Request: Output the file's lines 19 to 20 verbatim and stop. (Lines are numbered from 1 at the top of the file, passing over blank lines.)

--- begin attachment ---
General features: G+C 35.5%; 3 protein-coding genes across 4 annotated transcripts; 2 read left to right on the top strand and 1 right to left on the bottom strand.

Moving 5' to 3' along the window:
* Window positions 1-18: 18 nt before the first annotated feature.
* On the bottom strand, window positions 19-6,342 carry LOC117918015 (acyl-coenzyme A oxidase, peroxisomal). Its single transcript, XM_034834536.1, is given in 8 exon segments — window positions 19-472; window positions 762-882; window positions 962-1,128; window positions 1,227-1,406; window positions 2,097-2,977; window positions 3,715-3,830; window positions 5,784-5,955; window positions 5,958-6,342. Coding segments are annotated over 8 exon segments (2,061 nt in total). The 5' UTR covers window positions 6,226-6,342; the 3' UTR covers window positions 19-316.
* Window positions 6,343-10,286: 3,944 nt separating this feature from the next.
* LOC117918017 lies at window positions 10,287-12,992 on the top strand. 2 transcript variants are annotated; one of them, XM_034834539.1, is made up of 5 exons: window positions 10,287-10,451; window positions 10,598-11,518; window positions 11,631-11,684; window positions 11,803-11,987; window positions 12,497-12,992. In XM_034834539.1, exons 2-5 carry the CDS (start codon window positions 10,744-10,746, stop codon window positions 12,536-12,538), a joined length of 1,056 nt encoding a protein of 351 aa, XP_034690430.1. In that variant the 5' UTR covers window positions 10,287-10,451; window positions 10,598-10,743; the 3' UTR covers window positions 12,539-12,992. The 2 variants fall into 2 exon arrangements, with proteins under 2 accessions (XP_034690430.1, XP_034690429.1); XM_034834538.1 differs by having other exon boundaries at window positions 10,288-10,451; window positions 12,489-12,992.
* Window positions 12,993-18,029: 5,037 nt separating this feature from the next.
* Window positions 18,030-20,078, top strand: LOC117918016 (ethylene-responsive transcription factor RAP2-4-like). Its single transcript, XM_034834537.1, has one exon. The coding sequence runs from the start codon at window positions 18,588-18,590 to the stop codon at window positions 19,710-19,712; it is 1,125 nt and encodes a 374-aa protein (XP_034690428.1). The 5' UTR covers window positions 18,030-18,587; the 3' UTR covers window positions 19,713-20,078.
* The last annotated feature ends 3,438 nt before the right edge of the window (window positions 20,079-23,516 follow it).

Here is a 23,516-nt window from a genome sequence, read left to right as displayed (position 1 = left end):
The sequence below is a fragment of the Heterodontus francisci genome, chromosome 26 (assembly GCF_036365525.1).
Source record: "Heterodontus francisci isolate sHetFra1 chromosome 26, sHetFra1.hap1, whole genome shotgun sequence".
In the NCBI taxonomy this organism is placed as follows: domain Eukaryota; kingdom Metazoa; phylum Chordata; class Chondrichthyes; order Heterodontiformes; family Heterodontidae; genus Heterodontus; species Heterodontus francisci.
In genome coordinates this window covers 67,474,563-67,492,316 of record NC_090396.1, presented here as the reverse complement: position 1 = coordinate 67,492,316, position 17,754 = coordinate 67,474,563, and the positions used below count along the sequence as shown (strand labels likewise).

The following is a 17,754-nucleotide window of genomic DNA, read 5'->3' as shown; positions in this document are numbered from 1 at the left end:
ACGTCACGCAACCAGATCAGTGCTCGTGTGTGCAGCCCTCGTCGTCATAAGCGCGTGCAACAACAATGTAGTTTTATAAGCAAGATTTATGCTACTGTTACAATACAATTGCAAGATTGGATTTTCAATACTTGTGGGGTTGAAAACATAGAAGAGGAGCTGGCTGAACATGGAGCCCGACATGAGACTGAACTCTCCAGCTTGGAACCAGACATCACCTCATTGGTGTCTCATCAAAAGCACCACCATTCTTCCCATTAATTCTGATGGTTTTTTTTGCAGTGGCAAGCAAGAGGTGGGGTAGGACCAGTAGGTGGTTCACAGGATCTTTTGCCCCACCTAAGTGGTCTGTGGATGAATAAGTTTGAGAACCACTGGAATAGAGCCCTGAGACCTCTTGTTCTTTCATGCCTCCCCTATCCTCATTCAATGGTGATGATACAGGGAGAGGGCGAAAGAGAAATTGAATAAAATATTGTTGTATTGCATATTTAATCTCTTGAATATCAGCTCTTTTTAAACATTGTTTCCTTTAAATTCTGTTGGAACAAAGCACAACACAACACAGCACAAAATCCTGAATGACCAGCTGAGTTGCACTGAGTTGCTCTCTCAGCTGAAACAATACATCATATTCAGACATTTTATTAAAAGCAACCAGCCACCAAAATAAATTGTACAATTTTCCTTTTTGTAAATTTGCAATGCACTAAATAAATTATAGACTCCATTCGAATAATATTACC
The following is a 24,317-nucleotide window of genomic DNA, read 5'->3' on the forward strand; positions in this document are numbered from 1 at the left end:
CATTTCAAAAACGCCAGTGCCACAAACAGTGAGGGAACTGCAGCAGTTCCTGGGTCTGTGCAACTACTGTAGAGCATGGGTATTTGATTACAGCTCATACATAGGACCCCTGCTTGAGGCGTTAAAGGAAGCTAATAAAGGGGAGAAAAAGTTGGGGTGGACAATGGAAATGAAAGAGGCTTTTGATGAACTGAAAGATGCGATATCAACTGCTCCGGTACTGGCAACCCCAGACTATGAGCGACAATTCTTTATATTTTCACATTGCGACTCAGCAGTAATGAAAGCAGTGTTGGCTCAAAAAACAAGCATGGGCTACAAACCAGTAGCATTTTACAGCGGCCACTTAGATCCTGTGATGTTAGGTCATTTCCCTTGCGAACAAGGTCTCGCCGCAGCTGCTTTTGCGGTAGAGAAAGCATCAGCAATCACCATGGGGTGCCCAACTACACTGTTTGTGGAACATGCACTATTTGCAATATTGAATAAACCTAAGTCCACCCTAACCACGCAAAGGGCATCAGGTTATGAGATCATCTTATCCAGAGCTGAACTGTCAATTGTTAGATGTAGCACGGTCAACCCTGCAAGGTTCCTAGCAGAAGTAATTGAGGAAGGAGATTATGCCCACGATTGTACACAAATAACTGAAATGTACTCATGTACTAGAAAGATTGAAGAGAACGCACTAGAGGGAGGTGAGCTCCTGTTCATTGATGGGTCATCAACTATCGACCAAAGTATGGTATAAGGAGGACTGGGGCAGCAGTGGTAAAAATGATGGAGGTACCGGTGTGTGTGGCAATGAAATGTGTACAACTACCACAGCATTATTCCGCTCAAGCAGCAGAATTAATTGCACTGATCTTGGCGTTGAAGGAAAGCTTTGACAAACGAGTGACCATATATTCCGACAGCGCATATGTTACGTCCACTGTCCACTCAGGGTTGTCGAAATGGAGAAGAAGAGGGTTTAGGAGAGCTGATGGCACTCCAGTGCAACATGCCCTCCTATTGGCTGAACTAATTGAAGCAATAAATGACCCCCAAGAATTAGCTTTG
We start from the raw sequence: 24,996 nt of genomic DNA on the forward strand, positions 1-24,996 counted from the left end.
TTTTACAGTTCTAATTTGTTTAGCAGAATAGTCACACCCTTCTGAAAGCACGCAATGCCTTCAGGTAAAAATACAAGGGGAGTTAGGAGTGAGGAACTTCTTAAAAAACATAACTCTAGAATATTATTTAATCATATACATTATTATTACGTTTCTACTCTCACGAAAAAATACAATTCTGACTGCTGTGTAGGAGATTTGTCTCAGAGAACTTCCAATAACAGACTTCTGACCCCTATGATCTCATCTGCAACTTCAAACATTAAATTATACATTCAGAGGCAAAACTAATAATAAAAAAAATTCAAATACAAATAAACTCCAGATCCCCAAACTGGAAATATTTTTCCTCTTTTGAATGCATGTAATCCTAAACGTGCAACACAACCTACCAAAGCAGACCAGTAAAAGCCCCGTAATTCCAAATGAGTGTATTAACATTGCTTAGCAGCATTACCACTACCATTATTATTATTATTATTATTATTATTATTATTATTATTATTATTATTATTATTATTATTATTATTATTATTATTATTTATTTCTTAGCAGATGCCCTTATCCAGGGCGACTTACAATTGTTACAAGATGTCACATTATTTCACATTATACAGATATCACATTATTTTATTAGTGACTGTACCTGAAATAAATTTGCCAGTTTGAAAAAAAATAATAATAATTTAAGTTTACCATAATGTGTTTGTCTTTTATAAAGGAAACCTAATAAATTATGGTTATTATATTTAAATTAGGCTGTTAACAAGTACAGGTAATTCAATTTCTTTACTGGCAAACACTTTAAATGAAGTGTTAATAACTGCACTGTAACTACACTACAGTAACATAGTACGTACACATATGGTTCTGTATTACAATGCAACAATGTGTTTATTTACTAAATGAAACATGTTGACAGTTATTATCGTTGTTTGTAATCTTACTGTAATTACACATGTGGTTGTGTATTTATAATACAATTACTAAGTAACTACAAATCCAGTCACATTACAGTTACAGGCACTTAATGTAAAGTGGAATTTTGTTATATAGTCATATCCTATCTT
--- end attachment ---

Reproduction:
We start from the raw sequence: 24,996 nt of genomic DNA on the forward strand, positions 1-24,996 counted from the left end.
TTTTACAGTTCTAATTTGTTTAGCAGAATAGTCACACCCTTCTGAAAGCACGCAATGCCTTCAGGTAAAAATACAAGGGGAGTTAGGAGTGAGGAACTTCTTAAAAAACATAACTCTAGAATATTATTTAATCATATACATTATTATTACGTTTCTACTCTCACGAAAAAATACAATTCTGACTGCTGTGTAGGAGATTTGTCTCAGAGAACTTCCAATAACAGACTTCTGACCCCTATGATCTCATCTGCAACTTCAAACATTAAATTATACATTCAGAGGCAAAACTAATAATAAAAAAAATTCAAATACAAATAAACTCCAGATCCCCAAACTGGAAATATTTTTCCTCTTTTGAATGCATGTAATCCTAAACGTGCAACACAACCTACCAAAGCAGACCAGTAAAAGCCCCGTAATTCCAAATGAGTGTATTAACATTGCTTAGCAGCATTACCACTACCATTATTATTATTATTATTATTATTATTATTATTATTATTATTATTATTATTATTATTATTATTATTATTATTATTATTTATTTCTTAGCAGATGCCCTTATCCAGGGCGACTTACAATTGTTACAAGATGTCACATTATTTCACATTATACAGATATCACATTATTTTATTAGTGACTGTACCTGAAATAAATTTGCCAGTTTGAAAAAAAATAATAATAATTTAAGTTTACCATAATGTGTTTGTCTTTTATAAAGGAAACCTAATAAATTATGGTTATTATATTTAAATTAGGCTGTTAACAAGTACAGGTAATTCAATTTCTTTACTGGCAAACACTTTAAATGAAGTGTTAATAACTGCACTGTAACTACACTACAGTAACATAGTACGTACACATATGGTTCTGTATTACAATGCAACAATGTGTTTATTTACTAAATGAAACATGTTGACAGTTATTATCGTTGTTTGTAATCTTACTGTAATTACACATGTGGTTGTGTATTTATAATACAATTACTAAGTAACTACAAATCCAGTCACATTACAGTTACAGGCACTTAATGTAAAGTGGAATTTTGTTATATAGTCATATCCTATCTT